- Associated Press - Friday, June 10, 2016

PITTSBURGH (AP) - The newly hired superintendent of Pittsburgh’s public schools is facing new concerns of possible plagiarism and the school board scheduled an emergency meeting so he can address them.

The Pittsburgh Post-Gazette first reported that Anthony Hamlet appears to have used a line from a Washington Post editorial when describing his educational philosophy on his resume and a definition lifted from an online dictionary to describe his qualifications as a “transformational leader” without crediting either source.

Hamlet hasn’t commented to the Pittsburgh media outlets reporting the latest allegations, and could not immediately be located for comment by The Associated Press in advance of Friday afternoon’s meeting.

He has also been accused of exaggerating his success in turning around troubled schools in Florida. And at least one board member is now saying she’d consider rescinding Hamlet’s $210,000-a-year job offer if the plagiarism charges prove accurate.

“That’s game over to me,” board member Lynda Wrenn said. “I would press for a new search.”

Some community activists and others have spoken out in support of Hamlet, questioning whether he isn’t being unfairly scrutinized because he’s black.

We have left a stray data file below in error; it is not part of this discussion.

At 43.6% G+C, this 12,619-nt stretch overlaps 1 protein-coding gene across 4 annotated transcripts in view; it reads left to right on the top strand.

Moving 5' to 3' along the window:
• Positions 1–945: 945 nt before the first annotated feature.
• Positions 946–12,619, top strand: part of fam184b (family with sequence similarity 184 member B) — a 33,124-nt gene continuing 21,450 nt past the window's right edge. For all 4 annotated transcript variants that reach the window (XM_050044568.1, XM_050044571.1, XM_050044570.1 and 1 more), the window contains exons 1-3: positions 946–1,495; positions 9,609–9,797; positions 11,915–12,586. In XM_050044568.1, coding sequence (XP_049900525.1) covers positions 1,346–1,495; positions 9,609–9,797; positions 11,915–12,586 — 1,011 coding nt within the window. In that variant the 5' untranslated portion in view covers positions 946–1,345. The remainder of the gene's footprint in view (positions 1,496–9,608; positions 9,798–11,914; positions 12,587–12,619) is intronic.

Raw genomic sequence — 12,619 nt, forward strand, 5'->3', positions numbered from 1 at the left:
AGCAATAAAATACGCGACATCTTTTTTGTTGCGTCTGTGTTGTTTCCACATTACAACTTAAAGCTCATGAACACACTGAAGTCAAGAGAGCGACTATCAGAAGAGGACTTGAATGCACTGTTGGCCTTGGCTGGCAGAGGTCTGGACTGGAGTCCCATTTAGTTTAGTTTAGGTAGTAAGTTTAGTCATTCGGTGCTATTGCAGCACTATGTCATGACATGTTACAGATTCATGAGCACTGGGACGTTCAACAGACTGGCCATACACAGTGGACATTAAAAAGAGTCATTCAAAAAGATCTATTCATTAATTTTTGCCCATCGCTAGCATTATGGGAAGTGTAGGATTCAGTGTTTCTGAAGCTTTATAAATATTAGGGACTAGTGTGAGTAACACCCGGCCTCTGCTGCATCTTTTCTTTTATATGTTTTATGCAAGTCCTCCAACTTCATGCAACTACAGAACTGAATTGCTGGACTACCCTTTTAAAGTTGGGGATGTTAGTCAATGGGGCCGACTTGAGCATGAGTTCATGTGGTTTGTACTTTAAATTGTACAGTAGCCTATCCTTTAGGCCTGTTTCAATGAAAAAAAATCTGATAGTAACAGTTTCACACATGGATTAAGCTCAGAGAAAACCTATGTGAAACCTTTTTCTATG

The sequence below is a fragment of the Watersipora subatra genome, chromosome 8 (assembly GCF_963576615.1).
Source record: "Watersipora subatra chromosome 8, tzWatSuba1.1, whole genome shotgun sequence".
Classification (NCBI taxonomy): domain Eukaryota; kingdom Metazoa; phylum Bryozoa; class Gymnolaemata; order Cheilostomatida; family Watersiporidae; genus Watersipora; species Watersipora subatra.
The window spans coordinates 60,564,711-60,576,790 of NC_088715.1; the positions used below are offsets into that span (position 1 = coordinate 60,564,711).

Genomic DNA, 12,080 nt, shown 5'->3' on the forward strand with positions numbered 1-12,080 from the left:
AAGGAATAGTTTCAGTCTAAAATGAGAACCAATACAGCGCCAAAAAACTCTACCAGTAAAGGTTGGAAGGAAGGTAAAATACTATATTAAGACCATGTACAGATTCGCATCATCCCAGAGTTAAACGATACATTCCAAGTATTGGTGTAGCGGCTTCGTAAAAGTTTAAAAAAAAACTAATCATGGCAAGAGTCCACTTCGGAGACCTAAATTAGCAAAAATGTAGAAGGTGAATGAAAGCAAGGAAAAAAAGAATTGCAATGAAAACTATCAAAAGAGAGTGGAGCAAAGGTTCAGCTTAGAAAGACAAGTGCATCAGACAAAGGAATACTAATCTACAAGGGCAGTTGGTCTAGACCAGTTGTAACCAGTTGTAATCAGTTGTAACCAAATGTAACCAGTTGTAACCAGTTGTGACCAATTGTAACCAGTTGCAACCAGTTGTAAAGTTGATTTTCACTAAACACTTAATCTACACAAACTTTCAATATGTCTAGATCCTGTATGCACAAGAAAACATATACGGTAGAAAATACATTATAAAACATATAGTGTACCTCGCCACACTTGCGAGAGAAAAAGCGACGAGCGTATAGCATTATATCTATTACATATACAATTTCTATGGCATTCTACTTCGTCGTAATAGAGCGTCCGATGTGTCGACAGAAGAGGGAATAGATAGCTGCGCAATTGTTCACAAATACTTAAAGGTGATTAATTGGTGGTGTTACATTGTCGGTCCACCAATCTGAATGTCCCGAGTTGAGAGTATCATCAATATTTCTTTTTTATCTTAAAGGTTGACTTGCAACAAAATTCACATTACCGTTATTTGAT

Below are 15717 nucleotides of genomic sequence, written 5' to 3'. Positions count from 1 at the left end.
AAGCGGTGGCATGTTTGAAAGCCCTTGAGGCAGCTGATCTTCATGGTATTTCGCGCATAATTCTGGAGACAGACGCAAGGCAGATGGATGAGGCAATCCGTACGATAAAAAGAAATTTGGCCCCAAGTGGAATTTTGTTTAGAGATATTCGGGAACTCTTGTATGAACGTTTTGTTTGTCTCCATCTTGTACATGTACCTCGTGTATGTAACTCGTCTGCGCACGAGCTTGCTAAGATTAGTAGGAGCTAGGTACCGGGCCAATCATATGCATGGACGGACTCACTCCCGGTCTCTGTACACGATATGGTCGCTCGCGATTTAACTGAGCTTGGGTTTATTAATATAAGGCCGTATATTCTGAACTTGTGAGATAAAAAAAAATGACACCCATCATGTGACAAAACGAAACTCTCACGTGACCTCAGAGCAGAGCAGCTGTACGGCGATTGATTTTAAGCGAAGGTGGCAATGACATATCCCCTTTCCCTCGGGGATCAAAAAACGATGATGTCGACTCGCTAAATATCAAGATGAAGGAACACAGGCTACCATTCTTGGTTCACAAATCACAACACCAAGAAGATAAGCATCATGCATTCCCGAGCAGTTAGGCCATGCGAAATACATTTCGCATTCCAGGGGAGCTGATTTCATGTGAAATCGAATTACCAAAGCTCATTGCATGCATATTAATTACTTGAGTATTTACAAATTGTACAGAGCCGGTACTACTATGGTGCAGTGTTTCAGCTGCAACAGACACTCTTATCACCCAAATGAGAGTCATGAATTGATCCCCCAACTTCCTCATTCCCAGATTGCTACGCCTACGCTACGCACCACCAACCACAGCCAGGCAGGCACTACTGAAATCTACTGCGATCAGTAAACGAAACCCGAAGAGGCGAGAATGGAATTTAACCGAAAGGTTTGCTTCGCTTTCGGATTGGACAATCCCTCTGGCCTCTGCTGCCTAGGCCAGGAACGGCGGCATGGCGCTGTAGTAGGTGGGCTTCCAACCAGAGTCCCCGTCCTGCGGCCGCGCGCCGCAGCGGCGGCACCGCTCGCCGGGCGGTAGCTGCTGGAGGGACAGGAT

But Tim Stevens, the city’s former NAACP president and current head of the Black Political Empowerment Project, said the black community also has concerns about Hamlet’s record.

“The superintendent will control a budget larger than the city’s, and is shaping the future of our children,” Stevens said. “Anyone is going to be analyzed by the media, I don’t care what color they are.”

On Tuesday, Hamlet, 43, called a news conference to address earlier reports by the Pittsburgh media and the Palm Beach Post in Florida that his resume exaggerated his success in turning around troubled schools in Palm Beach County. Hamlet acknowledged making a mistake when he claimed to have raised a middle school’s state rating from an “F” to a “C” and said the school improved only from “D” to “C” while he was principal there.

He denied allegations, however, that his claim of also raising Palm Beach Lakes High School from an “F” to a “C” was false. Hamlet was principal there from 2011 until 2014.

Hamlet contends Florida education officials rate schools based on students’ academic performance on standardized tests and other factors, including graduation rates and their students’ readiness for college. He contends the school’s standardized test performance rose - from an “F” to a “C” - but Florida state education officials said the ratings cannot be parsed that way and the school’s overall rating was a “C” and remained so under Hamlet.

After the media reports of the resume concerns, Pittsburgh School Board President Regina Holley said the board was satisfied with Hamlet’s explanation after he showed the board the data he used to back up his claims.

Kathi Gundlach, president of the Palm Beach County Teachers Association, also defended Hamlet’s work at the Florida high school and called him a “consummate professional.”

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